In a word? Terrible. A.L.I.E., as misguided as she was, will turn out to be correct about the effects of rising radiation: Black rain will arrive first, water will become undrinkable, and pre-cancerous lesions will form on anyone exposed. “Those things all begin to happen,” Rothenberg warns, adding that every character will have to choose how to work with others when faced with near-certain death. “The story becomes man’s inhumanity to man, and man’s humanity to man… Can you transcend that? Will you let the fact that there’s less and less life-saving opportunities for the world drive you into a dark place and take everything you can for yourself and your people? Or will you figure out a way to link arms and become one people?”
So…how do our heroes react?
Well first, Rothenberg makes it clear that Clarke won’t back down from the challenge: “Clarke’s a fighter. Clarke is an idea person, she’s always looking for a third way.”
Bellamy, meanwhile, will struggle with his guilt. He had a hand in Pike’s (Michael Beach) rise to power in season 3, played a part in fracturing his own people, and most importantly, thinks he had something to do with Octavia’s (Marie Avgeropoulos) decision to kill Pike and leave on her own. “That’s something that still haunts him, certainly, and now he’s given a second chance,” Rothenberg says. “He’s given an opportunity to do things differently… Part of Bellamy’s story is, at some point you have to let the people you love make their own mistakes. He’s been almost parental in the way that he took care of Octavia, and now he’s forced to, almost as a parent would, let her walk her own path.”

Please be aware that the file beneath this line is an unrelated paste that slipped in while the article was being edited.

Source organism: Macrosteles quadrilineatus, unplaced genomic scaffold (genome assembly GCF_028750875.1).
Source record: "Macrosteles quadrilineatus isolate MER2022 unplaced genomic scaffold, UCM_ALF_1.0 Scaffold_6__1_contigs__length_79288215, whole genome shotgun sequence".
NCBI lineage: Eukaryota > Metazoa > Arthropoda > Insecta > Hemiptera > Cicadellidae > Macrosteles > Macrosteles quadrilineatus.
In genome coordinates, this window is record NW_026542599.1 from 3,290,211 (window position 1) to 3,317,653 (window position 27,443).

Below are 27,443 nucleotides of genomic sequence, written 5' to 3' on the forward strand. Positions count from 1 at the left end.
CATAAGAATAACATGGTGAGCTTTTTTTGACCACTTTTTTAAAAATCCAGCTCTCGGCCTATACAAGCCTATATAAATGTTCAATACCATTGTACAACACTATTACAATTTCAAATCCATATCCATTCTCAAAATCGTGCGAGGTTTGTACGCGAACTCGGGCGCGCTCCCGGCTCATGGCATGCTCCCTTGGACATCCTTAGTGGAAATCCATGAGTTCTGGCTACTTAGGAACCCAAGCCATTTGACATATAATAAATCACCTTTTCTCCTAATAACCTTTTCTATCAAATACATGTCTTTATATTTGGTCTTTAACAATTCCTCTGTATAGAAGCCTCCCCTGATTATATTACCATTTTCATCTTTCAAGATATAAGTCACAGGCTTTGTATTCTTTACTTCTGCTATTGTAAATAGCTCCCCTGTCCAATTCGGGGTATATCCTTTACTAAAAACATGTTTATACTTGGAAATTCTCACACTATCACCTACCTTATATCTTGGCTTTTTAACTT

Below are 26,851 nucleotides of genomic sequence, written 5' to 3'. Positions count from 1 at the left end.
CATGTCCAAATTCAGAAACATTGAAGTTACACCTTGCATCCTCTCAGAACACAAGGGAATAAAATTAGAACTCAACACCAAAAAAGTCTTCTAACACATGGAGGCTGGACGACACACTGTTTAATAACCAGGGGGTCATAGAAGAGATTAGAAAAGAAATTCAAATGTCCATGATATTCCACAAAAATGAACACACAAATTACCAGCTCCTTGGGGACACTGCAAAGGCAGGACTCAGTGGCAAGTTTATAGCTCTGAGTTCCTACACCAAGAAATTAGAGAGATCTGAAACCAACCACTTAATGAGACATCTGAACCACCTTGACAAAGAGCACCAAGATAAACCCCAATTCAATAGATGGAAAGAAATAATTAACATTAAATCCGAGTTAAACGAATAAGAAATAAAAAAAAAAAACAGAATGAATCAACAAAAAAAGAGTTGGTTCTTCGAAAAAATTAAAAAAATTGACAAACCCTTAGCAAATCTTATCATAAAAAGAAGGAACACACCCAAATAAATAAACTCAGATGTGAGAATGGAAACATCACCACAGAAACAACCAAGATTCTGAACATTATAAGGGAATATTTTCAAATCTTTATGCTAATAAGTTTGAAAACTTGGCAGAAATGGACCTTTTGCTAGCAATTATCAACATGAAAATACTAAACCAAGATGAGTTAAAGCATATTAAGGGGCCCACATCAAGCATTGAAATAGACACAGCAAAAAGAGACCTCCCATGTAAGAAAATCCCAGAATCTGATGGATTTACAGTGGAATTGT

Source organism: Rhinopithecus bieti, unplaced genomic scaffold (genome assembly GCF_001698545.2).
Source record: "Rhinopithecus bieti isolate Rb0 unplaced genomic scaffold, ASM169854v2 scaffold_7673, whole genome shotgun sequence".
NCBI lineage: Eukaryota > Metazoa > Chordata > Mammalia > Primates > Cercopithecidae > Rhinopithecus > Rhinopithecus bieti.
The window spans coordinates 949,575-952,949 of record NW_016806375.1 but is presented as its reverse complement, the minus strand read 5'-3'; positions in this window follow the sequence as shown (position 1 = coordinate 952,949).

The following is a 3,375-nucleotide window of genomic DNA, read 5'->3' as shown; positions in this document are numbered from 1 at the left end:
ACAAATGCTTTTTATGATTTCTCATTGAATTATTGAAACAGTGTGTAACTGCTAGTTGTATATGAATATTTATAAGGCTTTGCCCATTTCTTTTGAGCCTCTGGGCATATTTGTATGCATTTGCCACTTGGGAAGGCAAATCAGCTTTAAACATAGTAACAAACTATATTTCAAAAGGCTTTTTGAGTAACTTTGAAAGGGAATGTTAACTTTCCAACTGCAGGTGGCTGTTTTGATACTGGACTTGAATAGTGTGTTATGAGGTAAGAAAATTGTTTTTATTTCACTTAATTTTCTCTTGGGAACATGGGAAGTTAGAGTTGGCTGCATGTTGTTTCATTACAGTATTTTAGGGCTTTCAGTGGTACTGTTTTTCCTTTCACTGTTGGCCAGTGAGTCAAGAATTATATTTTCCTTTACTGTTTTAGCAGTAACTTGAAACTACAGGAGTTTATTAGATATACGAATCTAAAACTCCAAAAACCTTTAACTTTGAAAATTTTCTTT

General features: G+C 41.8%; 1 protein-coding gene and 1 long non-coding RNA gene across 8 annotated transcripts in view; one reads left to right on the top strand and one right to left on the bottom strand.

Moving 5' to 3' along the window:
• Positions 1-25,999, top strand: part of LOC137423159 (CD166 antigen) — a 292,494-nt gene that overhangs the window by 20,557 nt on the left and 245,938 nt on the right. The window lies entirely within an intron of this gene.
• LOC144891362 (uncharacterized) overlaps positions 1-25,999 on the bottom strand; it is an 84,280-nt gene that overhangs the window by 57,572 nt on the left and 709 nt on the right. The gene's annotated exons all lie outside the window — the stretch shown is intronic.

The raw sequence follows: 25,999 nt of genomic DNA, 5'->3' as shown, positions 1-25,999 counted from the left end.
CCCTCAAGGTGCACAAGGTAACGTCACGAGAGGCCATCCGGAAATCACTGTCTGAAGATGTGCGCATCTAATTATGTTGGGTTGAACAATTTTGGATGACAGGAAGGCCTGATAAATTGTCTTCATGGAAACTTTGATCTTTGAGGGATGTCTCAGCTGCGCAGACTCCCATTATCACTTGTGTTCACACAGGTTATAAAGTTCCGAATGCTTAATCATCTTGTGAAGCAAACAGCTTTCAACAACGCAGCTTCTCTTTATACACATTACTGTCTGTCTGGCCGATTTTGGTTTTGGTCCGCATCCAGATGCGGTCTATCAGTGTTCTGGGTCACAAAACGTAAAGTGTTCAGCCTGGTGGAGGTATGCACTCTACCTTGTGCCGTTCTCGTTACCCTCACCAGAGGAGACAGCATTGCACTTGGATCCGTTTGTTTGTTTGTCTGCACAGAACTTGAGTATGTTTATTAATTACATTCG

Speaking of which, Octavia will also have big questions to face before she contends with the end of the world. “She got revenge, but revenge and justice aren’t the same thing, and that’s something that she’s going to have to grapple with pretty seriously this season,” Rothenberg explains. “She’s not done going down a dark path, she’s still trying to fill a void left by what happened to Lincoln (Ricky Whittle) and trying to grapple with who she is now.” In other words, Octavia may no longer be the girl under the floor on the Ark, but she may also not be the warrior Indra (Adina Porter) wants her to be.